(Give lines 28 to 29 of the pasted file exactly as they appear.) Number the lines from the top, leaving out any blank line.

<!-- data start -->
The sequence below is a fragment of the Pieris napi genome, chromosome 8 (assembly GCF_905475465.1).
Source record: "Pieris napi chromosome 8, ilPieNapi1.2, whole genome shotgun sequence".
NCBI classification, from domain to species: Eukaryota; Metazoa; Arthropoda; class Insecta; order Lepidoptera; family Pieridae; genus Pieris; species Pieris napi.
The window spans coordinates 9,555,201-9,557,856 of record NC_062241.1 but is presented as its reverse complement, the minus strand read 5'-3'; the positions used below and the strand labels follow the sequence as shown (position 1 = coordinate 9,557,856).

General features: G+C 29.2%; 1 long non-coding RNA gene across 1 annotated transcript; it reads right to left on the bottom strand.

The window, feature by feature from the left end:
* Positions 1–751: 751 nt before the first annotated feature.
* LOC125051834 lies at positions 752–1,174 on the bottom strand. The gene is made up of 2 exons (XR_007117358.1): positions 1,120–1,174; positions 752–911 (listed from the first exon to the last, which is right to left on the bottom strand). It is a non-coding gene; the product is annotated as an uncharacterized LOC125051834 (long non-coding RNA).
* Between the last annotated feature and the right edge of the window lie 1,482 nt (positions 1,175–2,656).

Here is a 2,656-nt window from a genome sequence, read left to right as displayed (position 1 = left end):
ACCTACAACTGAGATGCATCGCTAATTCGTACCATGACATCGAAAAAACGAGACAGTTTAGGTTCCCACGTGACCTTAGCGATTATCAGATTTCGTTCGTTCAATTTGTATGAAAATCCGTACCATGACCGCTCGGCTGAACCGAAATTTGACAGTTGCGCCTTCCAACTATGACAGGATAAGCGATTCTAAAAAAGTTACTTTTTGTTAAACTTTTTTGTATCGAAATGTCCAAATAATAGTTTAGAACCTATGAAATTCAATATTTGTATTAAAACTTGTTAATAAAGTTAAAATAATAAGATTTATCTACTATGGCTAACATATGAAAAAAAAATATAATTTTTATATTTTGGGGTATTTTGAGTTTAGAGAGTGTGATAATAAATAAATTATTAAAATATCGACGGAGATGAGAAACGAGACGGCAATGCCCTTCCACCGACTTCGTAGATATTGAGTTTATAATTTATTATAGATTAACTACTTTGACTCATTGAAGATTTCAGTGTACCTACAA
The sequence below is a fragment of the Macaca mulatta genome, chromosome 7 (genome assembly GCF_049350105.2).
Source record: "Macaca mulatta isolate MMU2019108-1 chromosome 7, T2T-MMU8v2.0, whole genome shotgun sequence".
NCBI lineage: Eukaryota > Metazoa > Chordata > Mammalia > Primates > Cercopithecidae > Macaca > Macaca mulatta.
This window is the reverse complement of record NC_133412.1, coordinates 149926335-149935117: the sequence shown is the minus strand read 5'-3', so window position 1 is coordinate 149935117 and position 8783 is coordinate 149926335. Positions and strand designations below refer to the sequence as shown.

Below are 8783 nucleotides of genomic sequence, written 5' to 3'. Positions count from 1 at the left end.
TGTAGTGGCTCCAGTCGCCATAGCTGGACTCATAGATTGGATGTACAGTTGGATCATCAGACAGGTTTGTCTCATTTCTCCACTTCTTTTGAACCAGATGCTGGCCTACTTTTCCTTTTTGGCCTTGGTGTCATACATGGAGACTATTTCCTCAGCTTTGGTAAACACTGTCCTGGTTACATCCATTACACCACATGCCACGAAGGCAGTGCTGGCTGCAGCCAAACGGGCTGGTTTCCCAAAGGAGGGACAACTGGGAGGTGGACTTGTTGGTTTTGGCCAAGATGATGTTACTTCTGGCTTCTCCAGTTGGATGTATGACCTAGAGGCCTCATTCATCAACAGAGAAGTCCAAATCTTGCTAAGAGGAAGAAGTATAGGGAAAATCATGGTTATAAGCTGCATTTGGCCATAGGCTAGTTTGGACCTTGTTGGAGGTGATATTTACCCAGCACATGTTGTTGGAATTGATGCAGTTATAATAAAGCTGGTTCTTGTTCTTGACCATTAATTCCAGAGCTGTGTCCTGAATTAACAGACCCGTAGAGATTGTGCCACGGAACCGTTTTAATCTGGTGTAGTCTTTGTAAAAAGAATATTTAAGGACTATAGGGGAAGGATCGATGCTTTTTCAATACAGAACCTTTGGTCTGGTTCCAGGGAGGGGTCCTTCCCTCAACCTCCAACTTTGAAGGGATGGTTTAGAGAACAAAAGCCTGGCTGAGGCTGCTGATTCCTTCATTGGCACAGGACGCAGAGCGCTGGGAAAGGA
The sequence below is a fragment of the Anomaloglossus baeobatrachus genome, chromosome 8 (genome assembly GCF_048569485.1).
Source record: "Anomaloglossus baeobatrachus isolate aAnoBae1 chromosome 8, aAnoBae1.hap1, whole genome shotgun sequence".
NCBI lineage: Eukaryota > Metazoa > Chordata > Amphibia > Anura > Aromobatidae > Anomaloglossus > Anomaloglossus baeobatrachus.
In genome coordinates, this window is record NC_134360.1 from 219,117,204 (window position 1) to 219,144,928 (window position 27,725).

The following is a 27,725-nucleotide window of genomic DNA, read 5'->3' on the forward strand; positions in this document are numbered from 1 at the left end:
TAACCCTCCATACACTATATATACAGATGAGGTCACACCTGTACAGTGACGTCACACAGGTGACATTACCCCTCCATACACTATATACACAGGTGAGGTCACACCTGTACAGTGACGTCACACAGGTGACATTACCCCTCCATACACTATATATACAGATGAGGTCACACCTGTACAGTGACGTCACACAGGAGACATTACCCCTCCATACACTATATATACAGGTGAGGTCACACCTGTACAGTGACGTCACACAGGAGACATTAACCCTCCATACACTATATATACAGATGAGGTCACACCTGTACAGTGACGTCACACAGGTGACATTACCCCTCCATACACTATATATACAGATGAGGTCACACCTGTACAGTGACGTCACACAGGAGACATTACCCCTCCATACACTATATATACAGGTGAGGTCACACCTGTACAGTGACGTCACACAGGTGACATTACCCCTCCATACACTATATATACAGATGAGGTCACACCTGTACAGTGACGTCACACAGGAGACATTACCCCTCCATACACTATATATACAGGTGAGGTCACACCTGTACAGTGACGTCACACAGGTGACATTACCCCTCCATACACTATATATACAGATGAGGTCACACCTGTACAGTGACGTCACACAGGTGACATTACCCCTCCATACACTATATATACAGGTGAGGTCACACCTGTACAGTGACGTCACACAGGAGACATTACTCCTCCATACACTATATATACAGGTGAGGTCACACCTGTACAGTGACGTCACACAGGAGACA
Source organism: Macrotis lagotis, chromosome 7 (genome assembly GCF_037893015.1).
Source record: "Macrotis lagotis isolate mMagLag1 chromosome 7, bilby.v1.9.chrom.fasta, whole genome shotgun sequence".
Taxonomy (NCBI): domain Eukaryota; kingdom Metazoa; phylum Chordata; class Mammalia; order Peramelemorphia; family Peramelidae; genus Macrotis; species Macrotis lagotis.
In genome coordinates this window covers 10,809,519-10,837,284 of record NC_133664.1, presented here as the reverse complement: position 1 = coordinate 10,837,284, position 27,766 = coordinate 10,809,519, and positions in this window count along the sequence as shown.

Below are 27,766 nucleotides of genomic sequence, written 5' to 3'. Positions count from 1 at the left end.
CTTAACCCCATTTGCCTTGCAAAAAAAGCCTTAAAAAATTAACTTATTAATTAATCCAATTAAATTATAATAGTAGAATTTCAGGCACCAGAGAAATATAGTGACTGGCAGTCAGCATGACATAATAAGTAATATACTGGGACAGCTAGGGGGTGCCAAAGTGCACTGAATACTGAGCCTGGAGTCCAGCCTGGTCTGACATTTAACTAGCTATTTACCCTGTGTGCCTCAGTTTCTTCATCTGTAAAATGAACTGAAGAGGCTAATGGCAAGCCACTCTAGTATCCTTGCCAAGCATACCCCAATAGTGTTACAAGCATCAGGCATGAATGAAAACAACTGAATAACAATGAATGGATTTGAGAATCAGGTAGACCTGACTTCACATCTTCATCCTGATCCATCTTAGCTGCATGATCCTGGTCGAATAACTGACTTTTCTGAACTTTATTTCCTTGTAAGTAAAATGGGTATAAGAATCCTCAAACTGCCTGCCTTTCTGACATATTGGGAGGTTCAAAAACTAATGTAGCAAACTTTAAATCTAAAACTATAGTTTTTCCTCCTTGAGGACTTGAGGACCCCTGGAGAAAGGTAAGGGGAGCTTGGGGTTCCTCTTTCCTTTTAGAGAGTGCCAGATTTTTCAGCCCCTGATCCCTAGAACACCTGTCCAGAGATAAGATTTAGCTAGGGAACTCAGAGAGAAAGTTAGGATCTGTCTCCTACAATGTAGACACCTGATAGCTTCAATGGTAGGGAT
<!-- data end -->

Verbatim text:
Below are 27,766 nucleotides of genomic sequence, written 5' to 3'. Positions count from 1 at the left end.
CTTAACCCCATTTGCCTTGCAAAAAAAGCCTTAAAAAATTAACTTATTAATTAATCCAATTAAATTATAATAGTAGAATTTCAGGCACCAGAGAAATATAGTGACTGGCAGTCAGCATGACATAATAAGTAATATACTGGGACAGCTAGGGGGTGCCAAAGTGCACTGAATACTGAGCCTGGAGTCCAGCCTGGTCTGACATTTAACTAGCTATTTACCCTGTGTGCCTCAGTTTCTTCATCTGTAAAATGAACTGAAGAGGCTAATGGCAAGCCACTCTAGTATCCTTGCCAAGCATACCCCAATAGTGTTACAAGCATCAGGCATGAATGAAAACAACTGAATAACAATGAATGGATTTGAGAATCAGGTAGACCTGACTTCACATCTTCATCCTGATCCATCTTAGCTGCATGATCCTGGTCGAATAACTGACTTTTCTGAACTTTATTTCCTTGTAAGTAAAATGGGTATAAGAATCCTCAAACTGCCTGCCTTTCTGACATATTGGGAGGTTCAAAAACTAATGTAGCAAACTTTAAATCTAAAACTATAGTTTTTCCTCCTTGAGGACTTGAGGACCCCTGGAGAAAGGTAAGGGGAGCTTGGGGTTCCTCTTTCCTTTTAGAGAGTGCCAGATTTTTCAGCCCCTGATCCCTAGAACACCTGTCCAGAGATAAGATTTAGCTAGGGAACTCAGAGAGAAAGTTAGGATCTGTCTCCTACAATGTAGACACCTGATAGCTTCAATGGTAGGGAT